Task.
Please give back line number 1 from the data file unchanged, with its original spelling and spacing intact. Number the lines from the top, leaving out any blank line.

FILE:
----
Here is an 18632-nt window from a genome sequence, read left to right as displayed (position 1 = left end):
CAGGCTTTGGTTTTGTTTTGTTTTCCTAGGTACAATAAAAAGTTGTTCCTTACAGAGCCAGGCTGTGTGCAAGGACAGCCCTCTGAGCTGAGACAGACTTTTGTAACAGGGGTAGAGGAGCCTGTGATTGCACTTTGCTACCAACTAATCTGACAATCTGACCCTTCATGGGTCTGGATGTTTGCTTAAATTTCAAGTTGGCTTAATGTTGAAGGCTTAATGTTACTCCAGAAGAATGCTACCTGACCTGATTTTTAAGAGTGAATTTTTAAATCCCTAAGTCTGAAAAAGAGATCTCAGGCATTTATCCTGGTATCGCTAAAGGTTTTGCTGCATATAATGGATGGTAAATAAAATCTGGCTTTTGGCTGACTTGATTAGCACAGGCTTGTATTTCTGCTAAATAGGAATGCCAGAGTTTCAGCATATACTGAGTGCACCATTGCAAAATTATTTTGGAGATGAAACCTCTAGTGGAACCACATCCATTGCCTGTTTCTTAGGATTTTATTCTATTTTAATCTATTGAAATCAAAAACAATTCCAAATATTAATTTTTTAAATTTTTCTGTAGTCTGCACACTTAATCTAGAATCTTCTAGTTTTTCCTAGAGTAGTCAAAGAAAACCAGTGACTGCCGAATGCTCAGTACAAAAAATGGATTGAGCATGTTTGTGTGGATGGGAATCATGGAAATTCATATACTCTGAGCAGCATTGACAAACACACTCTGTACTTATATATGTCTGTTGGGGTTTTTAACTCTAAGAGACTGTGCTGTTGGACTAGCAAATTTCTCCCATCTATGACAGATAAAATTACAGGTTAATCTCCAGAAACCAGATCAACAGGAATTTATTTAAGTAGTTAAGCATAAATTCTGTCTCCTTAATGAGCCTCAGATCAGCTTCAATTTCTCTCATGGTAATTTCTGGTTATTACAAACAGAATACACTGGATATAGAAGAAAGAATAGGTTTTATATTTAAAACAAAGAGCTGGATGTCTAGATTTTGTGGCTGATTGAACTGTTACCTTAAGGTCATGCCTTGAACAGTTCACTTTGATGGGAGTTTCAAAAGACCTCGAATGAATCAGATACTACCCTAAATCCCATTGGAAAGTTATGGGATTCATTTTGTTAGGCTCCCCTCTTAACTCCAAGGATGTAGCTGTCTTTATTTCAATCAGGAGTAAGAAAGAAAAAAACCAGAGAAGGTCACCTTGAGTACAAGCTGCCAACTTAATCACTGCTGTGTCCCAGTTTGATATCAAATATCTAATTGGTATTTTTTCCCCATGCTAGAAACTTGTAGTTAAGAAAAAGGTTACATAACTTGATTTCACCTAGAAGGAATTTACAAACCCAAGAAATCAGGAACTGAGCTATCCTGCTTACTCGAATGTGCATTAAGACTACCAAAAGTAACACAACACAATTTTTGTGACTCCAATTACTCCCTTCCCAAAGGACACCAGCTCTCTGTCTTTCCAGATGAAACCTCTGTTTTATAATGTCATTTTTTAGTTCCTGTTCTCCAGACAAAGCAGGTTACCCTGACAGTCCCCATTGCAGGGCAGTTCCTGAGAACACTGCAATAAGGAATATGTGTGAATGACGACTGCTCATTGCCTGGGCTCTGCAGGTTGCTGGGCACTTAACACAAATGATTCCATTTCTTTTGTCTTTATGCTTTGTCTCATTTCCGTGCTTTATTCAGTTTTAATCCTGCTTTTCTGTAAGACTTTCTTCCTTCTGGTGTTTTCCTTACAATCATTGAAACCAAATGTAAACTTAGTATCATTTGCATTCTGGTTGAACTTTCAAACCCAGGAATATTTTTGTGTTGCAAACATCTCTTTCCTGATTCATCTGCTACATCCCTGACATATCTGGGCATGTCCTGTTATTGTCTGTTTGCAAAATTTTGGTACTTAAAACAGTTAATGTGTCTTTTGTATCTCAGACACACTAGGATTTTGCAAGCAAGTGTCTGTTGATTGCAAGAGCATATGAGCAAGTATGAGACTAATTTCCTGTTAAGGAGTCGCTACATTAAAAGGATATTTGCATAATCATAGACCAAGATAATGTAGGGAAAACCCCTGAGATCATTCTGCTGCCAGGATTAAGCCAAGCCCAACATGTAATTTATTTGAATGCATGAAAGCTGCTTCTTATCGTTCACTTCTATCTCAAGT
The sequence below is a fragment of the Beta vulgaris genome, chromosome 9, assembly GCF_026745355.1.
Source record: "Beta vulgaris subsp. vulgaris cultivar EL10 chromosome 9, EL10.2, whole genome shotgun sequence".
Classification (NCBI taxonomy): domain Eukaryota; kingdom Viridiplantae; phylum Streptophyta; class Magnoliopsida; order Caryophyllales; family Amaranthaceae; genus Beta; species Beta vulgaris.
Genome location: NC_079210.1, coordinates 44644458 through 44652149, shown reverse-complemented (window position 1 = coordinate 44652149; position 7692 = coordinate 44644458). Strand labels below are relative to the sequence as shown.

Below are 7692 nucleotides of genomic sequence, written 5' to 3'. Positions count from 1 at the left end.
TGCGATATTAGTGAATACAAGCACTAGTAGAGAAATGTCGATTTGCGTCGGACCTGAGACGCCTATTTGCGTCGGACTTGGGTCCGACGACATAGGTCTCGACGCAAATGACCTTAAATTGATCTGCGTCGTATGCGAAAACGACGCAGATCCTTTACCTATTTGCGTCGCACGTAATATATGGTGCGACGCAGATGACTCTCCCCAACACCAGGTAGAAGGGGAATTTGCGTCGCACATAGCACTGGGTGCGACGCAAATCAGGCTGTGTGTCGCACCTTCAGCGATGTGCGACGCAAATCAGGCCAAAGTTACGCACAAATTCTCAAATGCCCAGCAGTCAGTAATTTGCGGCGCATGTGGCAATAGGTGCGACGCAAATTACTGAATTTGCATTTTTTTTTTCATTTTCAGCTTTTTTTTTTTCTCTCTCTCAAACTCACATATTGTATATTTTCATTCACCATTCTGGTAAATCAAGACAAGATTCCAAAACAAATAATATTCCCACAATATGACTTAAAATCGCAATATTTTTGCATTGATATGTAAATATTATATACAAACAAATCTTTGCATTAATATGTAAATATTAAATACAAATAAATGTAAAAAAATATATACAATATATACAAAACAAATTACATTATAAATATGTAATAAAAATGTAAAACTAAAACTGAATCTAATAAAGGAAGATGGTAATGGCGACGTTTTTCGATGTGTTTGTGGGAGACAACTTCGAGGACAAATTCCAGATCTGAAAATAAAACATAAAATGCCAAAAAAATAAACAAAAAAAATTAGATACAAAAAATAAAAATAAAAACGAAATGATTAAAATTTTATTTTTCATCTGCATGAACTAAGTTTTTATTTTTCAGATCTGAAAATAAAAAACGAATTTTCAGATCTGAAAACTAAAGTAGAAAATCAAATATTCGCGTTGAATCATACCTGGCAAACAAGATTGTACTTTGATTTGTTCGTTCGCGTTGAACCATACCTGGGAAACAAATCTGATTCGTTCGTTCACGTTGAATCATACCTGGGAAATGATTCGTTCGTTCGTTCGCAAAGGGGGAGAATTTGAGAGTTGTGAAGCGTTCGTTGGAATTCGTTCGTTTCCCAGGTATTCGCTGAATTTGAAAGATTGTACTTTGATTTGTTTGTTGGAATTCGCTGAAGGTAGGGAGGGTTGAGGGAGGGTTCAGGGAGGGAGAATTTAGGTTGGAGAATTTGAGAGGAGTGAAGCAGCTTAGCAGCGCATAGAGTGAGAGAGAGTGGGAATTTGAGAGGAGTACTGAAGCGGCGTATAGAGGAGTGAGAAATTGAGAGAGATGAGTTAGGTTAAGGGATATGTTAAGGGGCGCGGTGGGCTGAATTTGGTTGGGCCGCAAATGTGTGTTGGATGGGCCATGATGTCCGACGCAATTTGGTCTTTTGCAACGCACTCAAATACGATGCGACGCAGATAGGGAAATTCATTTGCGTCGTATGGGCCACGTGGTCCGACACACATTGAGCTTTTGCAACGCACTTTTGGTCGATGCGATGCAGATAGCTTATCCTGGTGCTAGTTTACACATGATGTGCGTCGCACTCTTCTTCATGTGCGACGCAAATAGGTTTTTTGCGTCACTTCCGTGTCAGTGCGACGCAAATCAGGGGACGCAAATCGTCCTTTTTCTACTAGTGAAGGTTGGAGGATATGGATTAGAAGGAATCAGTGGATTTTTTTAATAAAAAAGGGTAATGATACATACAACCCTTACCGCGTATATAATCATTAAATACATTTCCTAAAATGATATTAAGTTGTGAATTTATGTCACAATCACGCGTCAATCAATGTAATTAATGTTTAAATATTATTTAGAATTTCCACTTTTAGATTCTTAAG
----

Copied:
Here is an 18632-nt window from a genome sequence, read left to right as displayed (position 1 = left end):